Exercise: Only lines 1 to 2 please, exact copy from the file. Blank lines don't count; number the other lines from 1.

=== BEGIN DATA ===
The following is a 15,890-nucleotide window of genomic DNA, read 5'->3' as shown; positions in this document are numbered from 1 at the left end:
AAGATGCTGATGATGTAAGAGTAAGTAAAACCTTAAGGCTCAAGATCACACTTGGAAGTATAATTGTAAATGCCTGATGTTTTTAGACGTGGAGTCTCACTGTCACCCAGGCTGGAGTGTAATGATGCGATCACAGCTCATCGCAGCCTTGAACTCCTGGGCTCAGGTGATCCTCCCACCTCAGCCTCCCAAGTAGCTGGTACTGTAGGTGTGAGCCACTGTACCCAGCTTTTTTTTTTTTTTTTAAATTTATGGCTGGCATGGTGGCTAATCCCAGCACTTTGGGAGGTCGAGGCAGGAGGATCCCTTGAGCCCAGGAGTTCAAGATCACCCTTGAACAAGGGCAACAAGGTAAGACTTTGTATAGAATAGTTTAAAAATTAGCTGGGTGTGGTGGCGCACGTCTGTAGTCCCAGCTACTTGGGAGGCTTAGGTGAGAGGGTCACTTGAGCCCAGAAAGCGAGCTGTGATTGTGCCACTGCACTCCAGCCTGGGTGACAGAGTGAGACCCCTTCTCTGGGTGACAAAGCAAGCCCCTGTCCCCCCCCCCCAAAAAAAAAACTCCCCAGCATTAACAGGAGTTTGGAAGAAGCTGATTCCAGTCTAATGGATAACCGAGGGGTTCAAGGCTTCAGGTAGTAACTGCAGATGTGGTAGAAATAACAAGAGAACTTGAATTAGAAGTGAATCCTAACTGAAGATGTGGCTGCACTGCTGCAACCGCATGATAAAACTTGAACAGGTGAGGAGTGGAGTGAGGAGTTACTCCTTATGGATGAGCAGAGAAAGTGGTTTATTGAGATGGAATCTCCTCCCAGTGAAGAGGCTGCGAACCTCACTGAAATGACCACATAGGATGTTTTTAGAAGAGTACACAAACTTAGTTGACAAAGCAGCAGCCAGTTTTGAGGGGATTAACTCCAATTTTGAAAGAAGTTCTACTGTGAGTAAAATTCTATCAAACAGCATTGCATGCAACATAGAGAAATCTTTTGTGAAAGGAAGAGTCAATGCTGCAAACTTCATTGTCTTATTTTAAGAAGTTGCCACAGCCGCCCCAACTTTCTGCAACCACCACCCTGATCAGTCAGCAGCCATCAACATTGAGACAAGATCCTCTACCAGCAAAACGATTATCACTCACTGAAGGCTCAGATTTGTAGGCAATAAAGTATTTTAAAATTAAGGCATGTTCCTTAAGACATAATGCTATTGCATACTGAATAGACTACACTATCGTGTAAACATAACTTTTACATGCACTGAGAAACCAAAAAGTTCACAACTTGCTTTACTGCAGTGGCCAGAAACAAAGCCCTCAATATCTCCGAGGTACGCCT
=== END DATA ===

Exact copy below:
The following is a 15,890-nucleotide window of genomic DNA, read 5'->3' as shown; positions in this document are numbered from 1 at the left end:
AAGATGCTGATGATGTAAGAGTAAGTAAAACCTTAAGGCTCAAGATCACACTTGGAAGTATAATTGTAAATGCCTGATGTTTTTAGACGTGGAGTCTCACTGTCACCCAGGCTGGAGTGTAATGATGCGATCACAGCTCATCGCAGCCTTGAACTCCTGGGCTCAGGTGATCCTCCCACCTCAGCCTCCCAAGTAGCTGGTACTGTAGGTGTGAGCCACTGTACCCAGCTTTTTTTTTTTTTTTTAAATTTATGGCTGGCATGGTGGCTAATCCCAGCACTTTGGGAGGTCGAGGCAGGAGGATCCCTTGAGCCCAGGAGTTCAAGATCACCCTTGAACAAGGGCAACAAGGTAAGACTTTGTATAGAATAGTTTAAAAATTAGCTGGGTGTGGTGGCGCACGTCTGTAGTCCCAGCTACTTGGGAGGCTTAGGTGAGAGGGTCACTTGAGCCCAGAAAGCGAGCTGTGATTGTGCCACTGCACTCCAGCCTGGGTGACAGAGTGAGACCCCTTCTCTGGGTGACAAAGCAAGCCCCTGTCCCCCCCCCCCAAAAAAAAAACTCCCCAGCATTAACAGGAGTTTGGAAGAAGCTGATTCCAGTCTAATGGATAACCGAGGGGTTCAAGGCTTCAGGTAGTAACTGCAGATGTGGTAGAAATAACAAGAGAACTTGAATTAGAAGTGAATCCTAACTGAAGATGTGGCTGCACTGCTGCAACCGCATGATAAAACTTGAACAGGTGAGGAGTGGAGTGAGGAGTTACTCCTTATGGATGAGCAGAGAAAGTGGTTTATTGAGATGGAATCTCCTCCCAGTGAAGAGGCTGCGAACCTCACTGAAATGACCACATAGGATGTTTTTAGAAGAGTACACAAACTTAGTTGACAAAGCAGCAGCCAGTTTTGAGGGGATTAACTCCAATTTTGAAAGAAGTTCTACTGTGAGTAAAATTCTATCAAACAGCATTGCATGCAACATAGAGAAATCTTTTGTGAAAGGAAGAGTCAATGCTGCAAACTTCATTGTCTTATTTTAAGAAGTTGCCACAGCCGCCCCAACTTTCTGCAACCACCACCCTGATCAGTCAGCAGCCATCAACATTGAGACAAGATCCTCTACCAGCAAAACGATTATCACTCACTGAAGGCTCAGATTTGTAGGCAATAAAGTATTTTAAAATTAAGGCATGTTCCTTAAGACATAATGCTATTGCATACTGAATAGACTACACTATCGTGTAAACATAACTTTTACATGCACTGAGAAACCAAAAAGTTCACAACTTGCTTTACTGCAGTGGCCAGAAACAAAGCCCTCAATATCTCCGAGGTACGCCT